Definitions for scammonyˈskæm ə ni
This page provides all possible meanings and translations of the word scammony
Random House Webster's College Dictionary
scam•mo•nyˈskæm ə ni(n.)(pl.)-nies.
a twining Asian convolvulus
any of various plants having roots yielding a medicinal resin, esp. Ipomoea orizabensis.
the resin from any such roots.
Origin of scammony:
bef. 1000; ME scamonie, OE < L scamōnia < Gk skamōnía
scam•mo•ni•ateskæˈmoʊ ni ɪt(adj.)
scammony, Ipomoea orizabensis(noun)
tropical American morning glory
resin from the root of Convolvulus scammonia
scammony, Convolvulus scammonia(noun)
twining plant of Asia Minor having cream-colored to purple flowers and long thick roots yielding a cathartic resin
Convolvulus scammonia, a twining perennial bindweed native to the eastern part of the Mediterranean basin, whose juice has been used in medicine as scammonium.
a species of bindweed or Convolvulus (C. Scammonia)
an inspissated sap obtained from the root of the Convolvulus Scammonia, of a blackish gray color, a nauseous smell like that of old cheese, and a somewhat acrid taste. It is used in medicine as a cathartic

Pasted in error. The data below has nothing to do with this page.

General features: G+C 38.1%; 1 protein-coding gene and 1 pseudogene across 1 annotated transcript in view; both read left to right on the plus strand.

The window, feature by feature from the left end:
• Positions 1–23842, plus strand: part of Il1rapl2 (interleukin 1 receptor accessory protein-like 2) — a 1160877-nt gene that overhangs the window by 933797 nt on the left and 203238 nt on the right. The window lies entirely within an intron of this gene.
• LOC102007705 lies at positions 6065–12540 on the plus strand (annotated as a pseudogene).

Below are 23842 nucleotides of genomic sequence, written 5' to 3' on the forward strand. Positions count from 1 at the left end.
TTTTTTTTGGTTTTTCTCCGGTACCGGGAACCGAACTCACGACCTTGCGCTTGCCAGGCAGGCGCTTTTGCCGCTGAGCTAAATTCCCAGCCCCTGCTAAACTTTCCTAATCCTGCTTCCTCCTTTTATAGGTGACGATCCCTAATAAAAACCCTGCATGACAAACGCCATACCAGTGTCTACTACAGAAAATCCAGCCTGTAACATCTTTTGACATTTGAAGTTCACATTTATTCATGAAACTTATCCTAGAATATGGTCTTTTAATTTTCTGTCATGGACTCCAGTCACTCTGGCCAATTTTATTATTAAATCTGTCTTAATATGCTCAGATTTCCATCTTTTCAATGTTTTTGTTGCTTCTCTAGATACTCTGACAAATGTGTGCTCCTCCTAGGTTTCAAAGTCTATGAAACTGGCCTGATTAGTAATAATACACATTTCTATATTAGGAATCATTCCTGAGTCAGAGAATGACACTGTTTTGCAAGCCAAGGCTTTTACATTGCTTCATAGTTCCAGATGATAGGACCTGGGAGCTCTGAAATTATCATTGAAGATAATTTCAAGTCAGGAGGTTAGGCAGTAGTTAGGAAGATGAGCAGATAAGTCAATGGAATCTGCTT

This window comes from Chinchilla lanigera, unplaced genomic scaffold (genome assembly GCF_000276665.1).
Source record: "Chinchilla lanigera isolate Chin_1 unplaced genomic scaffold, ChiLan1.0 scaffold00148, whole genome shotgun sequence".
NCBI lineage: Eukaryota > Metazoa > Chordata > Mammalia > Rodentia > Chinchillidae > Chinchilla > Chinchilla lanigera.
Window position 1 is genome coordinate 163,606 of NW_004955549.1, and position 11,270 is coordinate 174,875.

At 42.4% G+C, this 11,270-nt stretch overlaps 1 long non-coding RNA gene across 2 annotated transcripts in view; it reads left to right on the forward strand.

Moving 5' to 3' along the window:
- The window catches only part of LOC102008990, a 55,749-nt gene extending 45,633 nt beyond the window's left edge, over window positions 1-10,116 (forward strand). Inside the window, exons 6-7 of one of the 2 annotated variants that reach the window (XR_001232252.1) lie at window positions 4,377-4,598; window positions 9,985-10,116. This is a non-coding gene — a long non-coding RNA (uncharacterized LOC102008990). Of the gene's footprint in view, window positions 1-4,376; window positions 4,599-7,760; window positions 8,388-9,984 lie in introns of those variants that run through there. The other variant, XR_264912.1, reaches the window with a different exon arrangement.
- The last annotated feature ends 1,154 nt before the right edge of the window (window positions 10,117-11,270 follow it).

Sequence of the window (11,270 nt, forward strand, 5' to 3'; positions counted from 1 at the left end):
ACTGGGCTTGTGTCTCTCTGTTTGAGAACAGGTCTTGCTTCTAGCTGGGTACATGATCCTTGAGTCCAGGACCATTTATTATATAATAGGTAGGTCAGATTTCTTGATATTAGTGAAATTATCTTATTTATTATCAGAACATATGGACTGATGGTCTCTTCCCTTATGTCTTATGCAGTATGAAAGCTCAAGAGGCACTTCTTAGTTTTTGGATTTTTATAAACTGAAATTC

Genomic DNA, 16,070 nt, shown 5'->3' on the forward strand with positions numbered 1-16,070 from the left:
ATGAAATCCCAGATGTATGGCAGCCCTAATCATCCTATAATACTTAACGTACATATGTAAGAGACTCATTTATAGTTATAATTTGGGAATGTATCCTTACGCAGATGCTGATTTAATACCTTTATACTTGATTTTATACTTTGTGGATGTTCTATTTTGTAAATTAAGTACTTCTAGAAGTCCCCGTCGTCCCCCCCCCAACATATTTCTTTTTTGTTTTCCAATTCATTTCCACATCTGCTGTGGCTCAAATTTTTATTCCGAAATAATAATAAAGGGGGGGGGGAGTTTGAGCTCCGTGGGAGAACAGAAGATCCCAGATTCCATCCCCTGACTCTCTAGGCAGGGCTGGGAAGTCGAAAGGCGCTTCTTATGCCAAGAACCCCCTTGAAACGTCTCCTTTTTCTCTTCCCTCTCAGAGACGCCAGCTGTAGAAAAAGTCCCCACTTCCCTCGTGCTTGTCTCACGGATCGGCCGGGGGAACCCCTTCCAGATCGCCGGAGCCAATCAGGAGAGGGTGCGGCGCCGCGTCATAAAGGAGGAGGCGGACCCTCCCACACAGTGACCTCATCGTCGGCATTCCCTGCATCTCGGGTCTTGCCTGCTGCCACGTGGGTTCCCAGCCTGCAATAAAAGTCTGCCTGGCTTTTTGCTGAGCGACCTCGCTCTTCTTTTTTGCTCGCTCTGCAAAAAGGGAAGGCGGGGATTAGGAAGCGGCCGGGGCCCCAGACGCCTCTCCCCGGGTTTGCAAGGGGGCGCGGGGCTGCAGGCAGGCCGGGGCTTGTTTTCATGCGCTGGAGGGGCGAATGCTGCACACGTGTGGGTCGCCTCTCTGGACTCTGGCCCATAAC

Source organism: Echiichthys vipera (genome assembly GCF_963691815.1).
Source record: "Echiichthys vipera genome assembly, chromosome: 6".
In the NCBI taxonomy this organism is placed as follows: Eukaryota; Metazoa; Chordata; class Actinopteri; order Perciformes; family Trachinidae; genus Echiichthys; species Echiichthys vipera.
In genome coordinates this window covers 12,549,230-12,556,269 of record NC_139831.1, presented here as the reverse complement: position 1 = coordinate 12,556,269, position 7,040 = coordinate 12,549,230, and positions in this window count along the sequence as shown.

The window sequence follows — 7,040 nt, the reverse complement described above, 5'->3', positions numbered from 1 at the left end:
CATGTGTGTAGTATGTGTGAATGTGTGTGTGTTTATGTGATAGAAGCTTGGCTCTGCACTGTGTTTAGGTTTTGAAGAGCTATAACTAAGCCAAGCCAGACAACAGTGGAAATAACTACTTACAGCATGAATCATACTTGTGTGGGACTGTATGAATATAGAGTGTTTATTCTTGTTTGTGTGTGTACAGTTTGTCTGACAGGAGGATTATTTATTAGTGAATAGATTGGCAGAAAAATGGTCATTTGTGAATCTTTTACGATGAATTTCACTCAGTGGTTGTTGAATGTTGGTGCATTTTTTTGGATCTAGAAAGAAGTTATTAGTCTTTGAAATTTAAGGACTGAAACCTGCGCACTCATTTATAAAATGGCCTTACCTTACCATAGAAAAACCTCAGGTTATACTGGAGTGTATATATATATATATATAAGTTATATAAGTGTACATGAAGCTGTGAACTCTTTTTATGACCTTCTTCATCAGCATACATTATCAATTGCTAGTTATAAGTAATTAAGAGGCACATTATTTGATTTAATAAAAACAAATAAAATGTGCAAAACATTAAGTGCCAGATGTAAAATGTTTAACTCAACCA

Scammony is a bindweed native to the countries of the eastern part of the Mediterranean basin; it grows in bushy waste places, from Syria in the south to the Crimea in the north, its range extending westward to the Greek islands, but not to northern Africa or Italy. It is a twining perennial, bearing flowers like those of Convolvulus arvensis, and having irregularly arrow-shaped leaves and a thick fleshy root. The dried juice, virgin scammony, obtained by incision of the living root, has been used in medicine as scammonium, but the variable quality of the drug has led to the employment of scammoniae resina, which is obtained from the dried root by digestion with alcohol. The active principle is the glucoside scammonin or jalapin, C34H114O6. The dose of scammonium is 5 to 10 grains, of scammony resin 3 to 8 grains. Like certain other resins, scammony is inert until it has passed from the stomach into the duodenum, where it meets the bile, a chemical reaction occurring between it and the taurocholate and glycocholate of sodium, whereby it is converted into a powerful purgative. Its action is essentially that of a hydragogue, and is exercised upon practically the entire length of the alimentary canal. The drug is not a cholagogue, nor does it markedly affect the muscular coat of the bowel, but it causes a great increase of secretion from the intestinal glands. It acts in about four hours. In large doses it is, of course, a violent gastrointestinal irritant. In consonance with the statement that scammony acts only after admixture with the bile, is the fact that hypodermic or intravenous injection of the drug produces no purgation, or indeed any other result. The drug frequently kills both roundworm and tapeworm, especially the former, and is therefore an anthelmintic. It is not largely used, but is very effective in the treatment of severe constipation, especially in children.
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